News Releases

Murray Applauds Senate Trade Act

May 23 2002

Expanded trade is a recipe for economic growth in Washington state

(WASHINGTON, D.C.) – Senator Patty Murray voted today for the Trade Act of 2002 to grant Trade Promotion Authority (TPA) to the President.

The legislation was adopted by the Senate on a strong bipartisan vote of 66-30.

The Senate legislation contained a number of additional trade provisions as well as a significant expansion of Trade Adjustment Assistance (TAA).

Sen. Murray released the following statement:

"I am pleased that the Senate today supported Trade Promotion Authority.

Washington State is the most trade dependent state in the country. International trade matters tremendously to every region of our state and every sector of our economy. Expanded trade is a recipe for economic growth in Washington state.

This trade bill will help Washington workers by expanding markets for the goods and services that we manufacture, build, design, develop, and finance.

I am especially pleased that this bill also significantly expands job training and health care assistance for workers who may face dislocation or hardship due to foreign trade.

The legislation also provides community assistance, which is especially important to rural communities where job loss may be felt most acutely. Communities will have the opportunity to seek grant assistance to implement economic diversification plans.

My vote in favor of Trade Promotion Authority is a vote to open markets to U.S. exporters and their workers. It is a vote for equitable and reciprocal access to foreign markets. But my vote for TPA also represents the belief that environmental protection and workers rights are legitimate trade issues, which must be included in trade negotiations if the Congress is to continue to have bipartisan support for international trade initiatives."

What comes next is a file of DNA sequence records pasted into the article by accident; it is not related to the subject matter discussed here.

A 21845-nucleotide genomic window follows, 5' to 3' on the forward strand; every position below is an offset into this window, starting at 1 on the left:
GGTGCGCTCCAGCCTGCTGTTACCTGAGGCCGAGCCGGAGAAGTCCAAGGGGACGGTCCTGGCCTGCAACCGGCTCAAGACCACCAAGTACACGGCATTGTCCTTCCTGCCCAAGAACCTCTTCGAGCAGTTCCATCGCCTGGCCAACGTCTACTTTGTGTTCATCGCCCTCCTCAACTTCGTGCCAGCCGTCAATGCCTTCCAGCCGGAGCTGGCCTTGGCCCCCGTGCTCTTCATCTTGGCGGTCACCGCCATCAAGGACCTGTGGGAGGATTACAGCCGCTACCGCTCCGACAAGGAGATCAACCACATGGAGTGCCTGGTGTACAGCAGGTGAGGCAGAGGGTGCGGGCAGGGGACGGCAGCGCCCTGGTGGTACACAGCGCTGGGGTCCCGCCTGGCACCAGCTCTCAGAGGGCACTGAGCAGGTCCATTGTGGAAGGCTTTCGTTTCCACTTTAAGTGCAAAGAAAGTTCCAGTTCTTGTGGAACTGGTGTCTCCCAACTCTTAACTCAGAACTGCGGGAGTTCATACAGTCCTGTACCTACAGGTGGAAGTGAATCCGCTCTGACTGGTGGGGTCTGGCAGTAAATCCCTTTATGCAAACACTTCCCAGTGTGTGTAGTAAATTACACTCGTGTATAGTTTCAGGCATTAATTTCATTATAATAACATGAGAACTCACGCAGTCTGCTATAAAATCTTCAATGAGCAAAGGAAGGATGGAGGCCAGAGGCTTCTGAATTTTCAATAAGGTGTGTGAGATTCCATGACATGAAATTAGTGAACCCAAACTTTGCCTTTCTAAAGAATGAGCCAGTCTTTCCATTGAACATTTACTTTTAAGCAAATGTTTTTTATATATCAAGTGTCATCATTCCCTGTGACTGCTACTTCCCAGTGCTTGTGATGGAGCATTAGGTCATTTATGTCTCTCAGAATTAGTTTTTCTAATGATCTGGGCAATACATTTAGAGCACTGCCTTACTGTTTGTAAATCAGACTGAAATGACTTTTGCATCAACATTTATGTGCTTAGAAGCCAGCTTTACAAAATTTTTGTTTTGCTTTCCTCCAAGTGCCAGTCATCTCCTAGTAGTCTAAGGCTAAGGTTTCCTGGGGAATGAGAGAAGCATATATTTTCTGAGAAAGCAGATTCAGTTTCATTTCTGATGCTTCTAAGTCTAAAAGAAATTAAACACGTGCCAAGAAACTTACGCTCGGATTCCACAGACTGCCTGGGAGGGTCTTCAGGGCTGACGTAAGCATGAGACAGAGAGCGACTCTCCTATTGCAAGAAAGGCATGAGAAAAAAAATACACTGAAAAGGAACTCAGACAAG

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Senator Murray's complete statement in the Congressional record follows:

"Mr. President, I rise to join the debate over Trade Promotion Authority legislation before the Senate.

I am in my tenth year as a member of the United States Senate and I have consistently voted for measures to open new markets to our exporters and our workers.

Today, I will vote for Trade Promotion Authority or TPA. New export opportunities for Washington state will support economic recovery and expansion.

Washington state is the most trade dependent state in the country. International trade matters tremendously to each and every region of my state and to every sector of our economy. Trade matters to my state in good and bad economic times. We are an export state. We have a trade surplus. We are also a port state and a gateway to Asia and the world.

My constituents benefit from trade at every point. We grow the commodities. We move containers and cargo from ships to rail to destinations throughout the country. We manufacture, build, design, develop, finance and insure goods and services traded globally each and every day. Trade jobs – estimated to be one in three jobs in Washington state – are good family wage jobs in my state.

Importantly, this legislation also significantly expands Trade Adjustment Assistance. I have always supported Trade Adjustment Assistance. I commend the Finance Committee, the Democratic leader and the bipartisan work which led to the expanded TAA package in this legislation.

I was a cosponsor of S. 1209, the Trade Adjustment Assistance for Workers, Farmers, Fisherman, Communities and Firms Act of 2002. The TAA language in this legislation is really a product of S. 1209 and the bipartisan work of many in the Senate to expand TAA.

More workers will be eligible for Trade Adjustment Assistance. Some workers from secondary industries will be covered for the first time under the Senate TPA bill.

The Senate legislation provides community assistance, particularly to rural communities, who see significant job loss related to trade. Communities will have the opportunity to seek grant assistance to implement economic diversification plans.

Farmers and fishermen will also be eligible for TAA assistance. And importantly, the Senate bill provides new health benefits to displaced workers. A new 70 percent up-front, refundable tax credit for COBRA coverage will enable many workers and their families to keep their health insurance.

Mr. President, the Senate has considered a number of important amendments and issues in this debate over trade promotion authority. I voted for a number of important message amendments. I encourage the Administration as it eventually moves forward with trade talks to give serious consideration to the expressed will of the Senate.